The tinsel is up and the tree is groaning under the weight of baubles. Your Christmas lunch menu is all planned. What could possibly go wrong? Anyone with a pet will know that brightly wrapped gifts, glittery decorations, and ALL THAT FOOD are serious temptations for furkids. While it’s mostly harmless, there are some Christmas dangers for pets that you need to be mindful of.
From tree ornaments to the ham leftovers, some common Christmas safety risks for your pets are covered in this article.
Christmas dangers for pets: Decorations
Christmas décor is essential to really get into the festive spirit. There’s not much that screams Christmas more than a twinkling tree. But are these pet safe?
They’re pretty and festive, but fairy lights can be a Christmas safety risk for curious pets. They twinkle and dangle, and anyone with a curious pet knows the dangers of that combination. Make sure to hang them out of reach.
Why? Your pet could get them stuck around their legs or neck, for a start. Then there’s the potential internal damage… For puppies in the teething stage (or just pets who chew everything!) then electric shock, lacerations from glass, and internal injuries could occur.
Electrical shock may occur when a pet chomps down on an electrical cord, causing tongue lacerations and possible death. Check your holiday lights for signs of fraying or chewing and use a grounded three-prong extension cord as a safety precaution.
If you have candles on display, place them in a hard to reach spot so that your pets can not access them. Not only can pets seriously burn themselves, but knocking over candles creates a fire hazard and may leave a trail of hot wax that will easily burn the pads of paws and skin.
You might think that fake Christmas trees would be a big problem for pets. But actually, real Christmas trees are where the real danger lies. Pine needles are toxic if ingested, and can cause internal puncture wounds. They can also exacerbate skin issues for dogs and cats who have sensitive skin or allergies.
Make sure to keep real Christmas trees well-watered so that the needles don’t dry out and drop off for your pet to eat. Keep them away from the water, because this in itself could be poisonous to your pet.
Know that other common Christmas plants can be poisonous too – lilies especially, and holly as well.
It’s not just the tree itself though, it’s also the decorations! Cats in particular can’t resist a good, sparkly piece of tinsel. If they accidentally ingest tinsel it can stuck in the digestive tract. This often requires surgical removal.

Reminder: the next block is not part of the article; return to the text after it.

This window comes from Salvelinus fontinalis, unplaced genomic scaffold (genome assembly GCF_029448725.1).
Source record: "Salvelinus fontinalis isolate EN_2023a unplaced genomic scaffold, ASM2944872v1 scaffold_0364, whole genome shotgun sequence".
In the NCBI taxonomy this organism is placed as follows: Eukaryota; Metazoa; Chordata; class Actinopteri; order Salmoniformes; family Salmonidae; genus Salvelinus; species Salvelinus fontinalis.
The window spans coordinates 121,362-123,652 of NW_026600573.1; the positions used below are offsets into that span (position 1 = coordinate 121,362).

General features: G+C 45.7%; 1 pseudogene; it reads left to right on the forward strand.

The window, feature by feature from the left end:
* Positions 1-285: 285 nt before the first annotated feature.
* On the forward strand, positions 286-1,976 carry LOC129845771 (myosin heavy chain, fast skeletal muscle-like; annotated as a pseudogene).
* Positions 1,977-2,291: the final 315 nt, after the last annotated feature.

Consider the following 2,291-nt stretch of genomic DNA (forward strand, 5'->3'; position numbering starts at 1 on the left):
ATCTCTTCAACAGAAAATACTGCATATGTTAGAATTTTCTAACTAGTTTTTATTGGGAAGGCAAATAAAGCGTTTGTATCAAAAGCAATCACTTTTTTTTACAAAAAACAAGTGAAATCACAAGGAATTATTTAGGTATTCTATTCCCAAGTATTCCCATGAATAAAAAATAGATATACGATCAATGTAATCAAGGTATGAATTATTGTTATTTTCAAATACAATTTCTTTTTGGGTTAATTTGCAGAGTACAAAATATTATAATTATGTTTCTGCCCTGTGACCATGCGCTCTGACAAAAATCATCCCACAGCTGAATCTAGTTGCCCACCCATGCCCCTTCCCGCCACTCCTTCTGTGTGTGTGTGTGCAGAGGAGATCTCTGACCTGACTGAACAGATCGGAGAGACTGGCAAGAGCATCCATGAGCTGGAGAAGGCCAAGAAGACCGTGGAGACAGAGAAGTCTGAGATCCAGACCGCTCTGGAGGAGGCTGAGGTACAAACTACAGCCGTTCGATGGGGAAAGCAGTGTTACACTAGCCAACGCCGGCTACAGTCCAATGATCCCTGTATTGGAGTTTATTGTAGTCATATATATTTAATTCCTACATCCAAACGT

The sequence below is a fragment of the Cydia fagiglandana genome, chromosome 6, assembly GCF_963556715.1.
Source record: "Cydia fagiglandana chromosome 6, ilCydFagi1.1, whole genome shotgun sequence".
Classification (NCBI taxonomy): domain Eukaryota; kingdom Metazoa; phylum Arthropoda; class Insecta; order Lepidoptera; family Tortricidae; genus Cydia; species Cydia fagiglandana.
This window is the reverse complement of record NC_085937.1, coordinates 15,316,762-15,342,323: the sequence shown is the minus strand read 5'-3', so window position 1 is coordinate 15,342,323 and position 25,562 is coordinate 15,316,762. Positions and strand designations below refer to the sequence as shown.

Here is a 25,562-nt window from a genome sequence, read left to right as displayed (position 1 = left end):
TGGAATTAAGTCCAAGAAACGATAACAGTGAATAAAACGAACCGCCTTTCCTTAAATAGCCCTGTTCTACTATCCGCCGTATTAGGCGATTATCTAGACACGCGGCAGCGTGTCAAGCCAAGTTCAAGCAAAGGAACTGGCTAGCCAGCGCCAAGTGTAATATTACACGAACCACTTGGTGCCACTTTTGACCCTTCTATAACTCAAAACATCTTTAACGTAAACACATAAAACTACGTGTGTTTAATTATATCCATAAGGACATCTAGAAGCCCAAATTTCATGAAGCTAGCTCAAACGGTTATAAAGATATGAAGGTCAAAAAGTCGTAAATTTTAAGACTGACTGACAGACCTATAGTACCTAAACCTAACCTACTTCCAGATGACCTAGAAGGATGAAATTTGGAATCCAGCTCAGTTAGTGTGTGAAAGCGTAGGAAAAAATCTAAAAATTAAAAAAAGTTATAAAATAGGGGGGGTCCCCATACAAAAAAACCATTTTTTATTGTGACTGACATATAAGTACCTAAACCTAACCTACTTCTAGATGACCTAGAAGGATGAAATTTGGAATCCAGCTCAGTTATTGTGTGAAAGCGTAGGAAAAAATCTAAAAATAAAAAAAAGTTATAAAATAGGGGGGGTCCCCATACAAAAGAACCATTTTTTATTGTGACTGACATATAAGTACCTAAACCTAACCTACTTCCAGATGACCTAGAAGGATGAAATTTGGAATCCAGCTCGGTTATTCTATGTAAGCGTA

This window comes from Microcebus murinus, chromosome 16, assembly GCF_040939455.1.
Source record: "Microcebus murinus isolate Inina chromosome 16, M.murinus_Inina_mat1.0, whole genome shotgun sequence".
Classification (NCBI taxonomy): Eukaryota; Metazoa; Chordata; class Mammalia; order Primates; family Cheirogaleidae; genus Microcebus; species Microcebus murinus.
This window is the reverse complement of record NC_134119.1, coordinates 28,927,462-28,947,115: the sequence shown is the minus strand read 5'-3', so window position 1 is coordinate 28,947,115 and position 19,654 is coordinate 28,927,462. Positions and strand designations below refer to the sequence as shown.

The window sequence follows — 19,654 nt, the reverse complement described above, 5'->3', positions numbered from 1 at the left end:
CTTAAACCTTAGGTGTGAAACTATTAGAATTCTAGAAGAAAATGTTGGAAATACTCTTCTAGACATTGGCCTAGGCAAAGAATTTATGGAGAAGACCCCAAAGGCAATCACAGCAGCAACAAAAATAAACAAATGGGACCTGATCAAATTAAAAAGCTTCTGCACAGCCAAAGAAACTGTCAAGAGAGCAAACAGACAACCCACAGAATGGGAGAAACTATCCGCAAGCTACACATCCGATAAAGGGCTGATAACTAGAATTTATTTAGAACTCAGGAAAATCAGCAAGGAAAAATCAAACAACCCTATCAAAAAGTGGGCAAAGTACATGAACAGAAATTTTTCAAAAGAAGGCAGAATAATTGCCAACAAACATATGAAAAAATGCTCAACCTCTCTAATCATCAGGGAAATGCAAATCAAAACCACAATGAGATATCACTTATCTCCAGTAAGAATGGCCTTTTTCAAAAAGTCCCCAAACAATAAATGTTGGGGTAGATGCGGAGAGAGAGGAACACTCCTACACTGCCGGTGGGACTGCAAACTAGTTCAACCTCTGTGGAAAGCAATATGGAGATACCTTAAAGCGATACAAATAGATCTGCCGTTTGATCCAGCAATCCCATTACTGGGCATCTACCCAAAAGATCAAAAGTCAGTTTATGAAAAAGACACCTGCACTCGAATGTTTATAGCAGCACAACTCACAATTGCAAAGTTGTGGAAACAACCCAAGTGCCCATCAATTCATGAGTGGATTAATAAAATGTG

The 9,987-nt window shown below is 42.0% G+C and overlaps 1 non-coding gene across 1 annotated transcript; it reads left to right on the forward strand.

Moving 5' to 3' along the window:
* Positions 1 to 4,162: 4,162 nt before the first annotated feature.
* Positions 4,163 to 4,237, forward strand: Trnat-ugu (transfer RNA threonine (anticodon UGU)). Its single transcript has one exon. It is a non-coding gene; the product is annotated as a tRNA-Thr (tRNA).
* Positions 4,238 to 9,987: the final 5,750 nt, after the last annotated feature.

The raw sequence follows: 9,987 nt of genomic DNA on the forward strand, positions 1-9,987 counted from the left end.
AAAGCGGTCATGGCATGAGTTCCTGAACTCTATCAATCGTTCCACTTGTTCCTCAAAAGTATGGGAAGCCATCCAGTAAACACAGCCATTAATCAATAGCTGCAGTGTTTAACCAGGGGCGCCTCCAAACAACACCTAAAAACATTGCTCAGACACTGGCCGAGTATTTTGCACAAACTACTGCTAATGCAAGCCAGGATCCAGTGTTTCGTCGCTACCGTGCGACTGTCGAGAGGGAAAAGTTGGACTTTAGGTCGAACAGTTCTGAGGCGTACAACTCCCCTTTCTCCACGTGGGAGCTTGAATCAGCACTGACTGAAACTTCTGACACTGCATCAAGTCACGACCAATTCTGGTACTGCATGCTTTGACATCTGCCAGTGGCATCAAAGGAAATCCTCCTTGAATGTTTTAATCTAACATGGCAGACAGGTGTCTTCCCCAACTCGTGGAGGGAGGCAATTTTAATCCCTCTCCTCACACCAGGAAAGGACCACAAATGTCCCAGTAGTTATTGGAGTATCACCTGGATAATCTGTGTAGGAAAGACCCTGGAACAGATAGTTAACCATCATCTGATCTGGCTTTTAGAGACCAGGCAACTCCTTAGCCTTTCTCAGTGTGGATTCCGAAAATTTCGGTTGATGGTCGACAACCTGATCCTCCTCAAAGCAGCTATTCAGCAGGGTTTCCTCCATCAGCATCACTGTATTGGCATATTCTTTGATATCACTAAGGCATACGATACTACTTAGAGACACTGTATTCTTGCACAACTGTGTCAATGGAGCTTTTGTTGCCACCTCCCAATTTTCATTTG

Christmas dangers for pets: Lifestyle risks
Not all Christmas safety risks come in the form of tinsel and wrapping paper. The season itself is often a more dangerous time for pets, and part of this is because our general lifestyle changes over this period. We have more foods in the house, more visitors coming in and out (hopefully closing the door behind them!), we’ll often take our pets to new places, and so on.
When it comes to managing Christmas and pets, here are a few things you should know.
We all know that Christmas and food go hand in hand. Great for humans (aside from the extra few kilos!) but not always so great for pets. One of the biggest Christmas safety risks is all the foods that your pet can’t or shouldn’t eat.
Here’s a quick (nowhere near exhaustive) list of foods to keep away from your pet during Christmas:
- Xylitol (check baked goods, peanut butter and other pantry goods for this)
- Cured, salted, or very fatty meats (lamb, ham, salami etc)
- Onions and garlic
- Cooked bones
- Macadamia nuts
- Mince pies, Christmas pudding, fruitcake, and any other foods with raisins and sultanas
If you want to organise something special for them, you still can. Just check out our article on Christmas dinner and pets.
We’re all busy during Christmas. Busy wrapping up gifts, busy cooking huge meals, busy entertaining guests. Keep a watchful eye on your pets over this period. It becomes easier for them to slip out of the door and onto a road. Or for them to sneak into the kitchen while you’re busy talking to your cousin.
Pets can also become unsettled with big changes in routine and all the added excitement. Be sure to check in on them regularly and give them plenty of reassurance and attention. And word yourself up on pet safety and fireworks while you’re at it, in preparation for New Year’s Eve.
Don’t let a pet emergency ruin your Christmas. Taking out pet insurance means that if your dog or cat does get a biiiiit too involved in the Christmas spirit this year, you can get them prompt medical attention. Without worrying about the bill.
That’s why we think it’s the best Christmas gift for pets.
Christmas dangers for pets – over to you
What have we missed out when it comes to potential Christmas safety risks for your pets? Let us know over on our PD Insurance NZ Facebook page.